Wednesday, April 23, 2014

Taking on the Dead by Annie Walls

Taking on the Dead by Annie Walls
Summary (from Goodreads): Life for Kansas was perfect until the day the world changed. She has been hiding out for four years in solitude. It's the only way to survive. The only way not to draw the living dead. Helping a small group of people, she learns the new world might not be what she assumes. Venturing out of her refuge and comfort zone, she meets Rudy, who helps her find a greater purpose. She realizes that the world has moved on without her. Only it's not what she expects. Her knowledge of the living dead grows and only makes her more curious as humanity continues to hang on by a thread. While on her search for answers she finds comfort in new friendships and love, but her past seems as if it will haunt her forever.

Kansas takes it upon herself to help other survivors, which would be easy if the famished were the only obstacles.

In a trilogy plot thick with twists and turns, this adult dark fantasy is emotional as much as it is horrifyingly gripping.

*Not intended for a young audience. Mature content.*
This book is in dire need of an editor. The author credits an editor at the start of the book, but outside of running spellcheck, I'm not sure what that person did at all. I'm by no means an expert in grammar (obviously), but if I'm noticing mistakes, that means they are pretty bad.

Kan does a lot of stupid and out of character stuff. It's really hard to go into detail without giving away spoilers.
I will say, for someone who needs her wits about her constantly, she sure does get drunk and high quite a bit. It's one thing when she's in the secured town area, it's another when she's on her own and doing so could easily cost her her life.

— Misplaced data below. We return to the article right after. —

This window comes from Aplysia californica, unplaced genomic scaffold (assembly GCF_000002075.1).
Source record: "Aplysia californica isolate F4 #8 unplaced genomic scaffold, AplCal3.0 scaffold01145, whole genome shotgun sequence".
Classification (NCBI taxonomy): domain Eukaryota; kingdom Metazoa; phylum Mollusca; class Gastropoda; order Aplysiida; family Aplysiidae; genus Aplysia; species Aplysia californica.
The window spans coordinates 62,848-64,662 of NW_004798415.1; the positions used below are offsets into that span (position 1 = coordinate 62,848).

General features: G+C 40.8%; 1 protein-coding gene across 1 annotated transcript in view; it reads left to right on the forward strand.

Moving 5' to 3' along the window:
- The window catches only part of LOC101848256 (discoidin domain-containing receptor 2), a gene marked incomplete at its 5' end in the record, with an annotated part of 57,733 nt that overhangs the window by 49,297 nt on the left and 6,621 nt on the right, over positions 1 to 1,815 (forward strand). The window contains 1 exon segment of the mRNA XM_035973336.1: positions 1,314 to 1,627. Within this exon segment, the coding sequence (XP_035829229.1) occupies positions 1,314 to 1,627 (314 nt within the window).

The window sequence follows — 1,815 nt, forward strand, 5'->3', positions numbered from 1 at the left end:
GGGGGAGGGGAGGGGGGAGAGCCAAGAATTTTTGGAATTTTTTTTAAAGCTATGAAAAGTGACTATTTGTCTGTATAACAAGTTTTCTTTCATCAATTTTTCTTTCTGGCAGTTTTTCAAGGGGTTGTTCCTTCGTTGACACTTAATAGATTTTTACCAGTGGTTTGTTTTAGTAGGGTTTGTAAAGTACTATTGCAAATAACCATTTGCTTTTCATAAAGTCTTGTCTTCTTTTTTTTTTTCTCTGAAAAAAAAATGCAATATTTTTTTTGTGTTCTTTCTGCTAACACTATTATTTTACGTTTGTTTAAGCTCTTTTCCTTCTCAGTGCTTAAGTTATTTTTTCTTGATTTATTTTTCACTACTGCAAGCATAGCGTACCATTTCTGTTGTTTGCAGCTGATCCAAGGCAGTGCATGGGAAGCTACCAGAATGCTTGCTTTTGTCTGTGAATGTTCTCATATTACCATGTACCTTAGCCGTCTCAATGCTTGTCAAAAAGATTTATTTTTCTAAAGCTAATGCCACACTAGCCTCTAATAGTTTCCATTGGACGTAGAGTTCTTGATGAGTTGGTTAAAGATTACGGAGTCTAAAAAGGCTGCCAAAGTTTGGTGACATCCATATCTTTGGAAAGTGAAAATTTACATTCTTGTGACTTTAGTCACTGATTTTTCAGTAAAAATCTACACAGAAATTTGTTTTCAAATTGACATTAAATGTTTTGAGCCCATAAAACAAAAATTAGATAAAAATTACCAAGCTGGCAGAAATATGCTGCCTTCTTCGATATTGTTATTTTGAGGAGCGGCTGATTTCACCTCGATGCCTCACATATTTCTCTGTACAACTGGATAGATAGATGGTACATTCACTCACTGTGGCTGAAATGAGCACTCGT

Stealthy, unnecessary love triangle.

(casual?) Racism: Half way through the book, Kan meets two characters. One is skinny and knows a lot of martial arts, the other has dreadlocks and an entire mouth full of gold teeth. Can you guess the stereotypical ethnicities of those two?

Too many Zombieland references. I don't mind pop culture references in novels (or tv, movies, games, etc...), but if you're going to reference pop culture, you should go big or leave it alone. Just referencing one, over and over again, (sometimes just blatantly) is just cringeworthy.

I did like the city where Kan ends up for a good portion of the book. It's incredibly thought out, detailed, and captivating. Not a place I'd ever actually like to visit in person, but wow. Very well done.

There are certain ideas and concepts that really shine, but it's very, very muddy getting there. I wouldn't recommend this unless you are looking specifically for a romance set during a zombie apocalypse.

sexual assault
drug and alcohol use

Tuesday, April 8, 2014

Fortune's Pawn by Rachel Bach

Fortune'a Pawn by Rachel Bach Summary: (from the author's official site) Devi Morris isn't your average mercenary. She has plans. Big ones. And a ton of ambition. It's a combination that's going to get her killed one day - but not just yet.

That is, until she just gets a job on a tiny trade ship with a nasty reputation for surprises. The Glorious Fool isn't misnamed: it likes to get into trouble, so much so that one year of security work under its captain is equal to five years everywhere else. With odds like that, Devi knows she's found the perfect way to get the jump on the next part of her Plan. But the Fool doesn't give up its secrets without a fight, and one year on this ship might be more than even Devi can handle.


Bit of Background:
Bought this on sale from Amazon. I normally don't go for Sci-Fi or Romance, but the premises and summary were very intriguing.

There's a little bit of insta-love. I did find the progression of Devi and Rupert's to be believable, until a couple of weeks in and the two are professing their love for each other. Especially after Devi is set up to prefer temporary companionship. There's also not a whole lot of information given about Rupert. I was able to understand Devi's physical attraction to him, but I don't understand why she loves him after such a short while.

The action scenes read in slo-mo. I'm not a big action reader, so this may just be me.